More threads by WhatTheGuy

I have been having moments, more and more frequently, about fantasies where I am confronted in an unjust situation. My mind wanders, playing out the scenario in my mind. It usually puts me in a bad mood, or hyped up ready for a physical confrontation. Sometimes when I'm at home I'll find myself somewhat acting out the fight. (Never in public though, but sometimes I catch myself mumbling to myself, but rarely). In these confrontations are police, racist people, criminals, or jerks. Sometimes I'll be in the position of helping someone or defending someone.

I am a foreigner living in Japan with limited language ability, and run into this racism at times, so I feel it may have made it worse.

Generally I have noticed a slight increase in these negative thoughts and the behavior itself worries me greatly. I am trying to understand why my mind jumps to such thoughts of aggressive confrontation so frequently during the week, and I am hoping to calm myself and reduce it and my bad moods. What worries me the most of all is that I might act out on someone else who in my imagination is some sort of perpetrator of sorts, someone that I might just be sitting next to when my mind wanders off into "day dreaming" of sorts.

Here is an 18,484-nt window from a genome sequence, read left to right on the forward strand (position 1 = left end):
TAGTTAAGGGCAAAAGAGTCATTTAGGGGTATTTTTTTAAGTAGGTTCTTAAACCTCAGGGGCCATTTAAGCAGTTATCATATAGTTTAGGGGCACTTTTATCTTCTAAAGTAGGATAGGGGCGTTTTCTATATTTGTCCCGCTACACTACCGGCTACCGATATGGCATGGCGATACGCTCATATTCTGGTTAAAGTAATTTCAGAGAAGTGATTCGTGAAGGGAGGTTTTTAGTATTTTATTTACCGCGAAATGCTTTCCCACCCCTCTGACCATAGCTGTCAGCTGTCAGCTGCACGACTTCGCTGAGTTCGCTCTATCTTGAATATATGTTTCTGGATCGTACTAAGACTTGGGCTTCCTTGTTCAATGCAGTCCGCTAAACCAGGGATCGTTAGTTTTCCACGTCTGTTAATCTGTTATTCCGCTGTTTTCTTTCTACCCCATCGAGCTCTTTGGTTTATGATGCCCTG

Generally I try to just get my mind on something else when I notice myself being negative or thinking of aggressive thoughts. I want to understand what is going on, and what might be triggering this. I don't feel it is normal.

Please, does anyone with similar experience know whats going on? How can I deal with this or understand it? Thank you...

David Baxter PhD

Late Founder
You're dealing with a different culture and a different language and you likely have limited knowledge of either. This is a breeding ground for misunderstandings and misinterpretation. Add to that some negative self-talk and you have all the ingredients for chronic anger.

I would recommend seeing a competent CBT therapist but I'm not certain what would be available to you in Japan.

Do you have any sort of support network over there? Is this a short term posting or a long term relocation?

As an interim measure, you might find some of the articles here on Cognitive Behavior Therapy (CBT) and anger management useful.


Anger Management:

Thank you so much for your reply. I've been here for over five years now, and will be here for at least four more, maybe longer. I have generally some sort of support network and friends, but things have been rough as I lost a few friends recently due to a disagreement. Finding a CBT therapist in Japan may be very hard to do, especially since this country shuns therapy in general.

Before I left for Japan, I was in a very stressful environment which involved extremely noisy small pets. It drove me half mad and I barely avoided doing something violent to those pets, especially when it was late at night and the noise wouldn't stop past 3am. This could have been a build up off of that.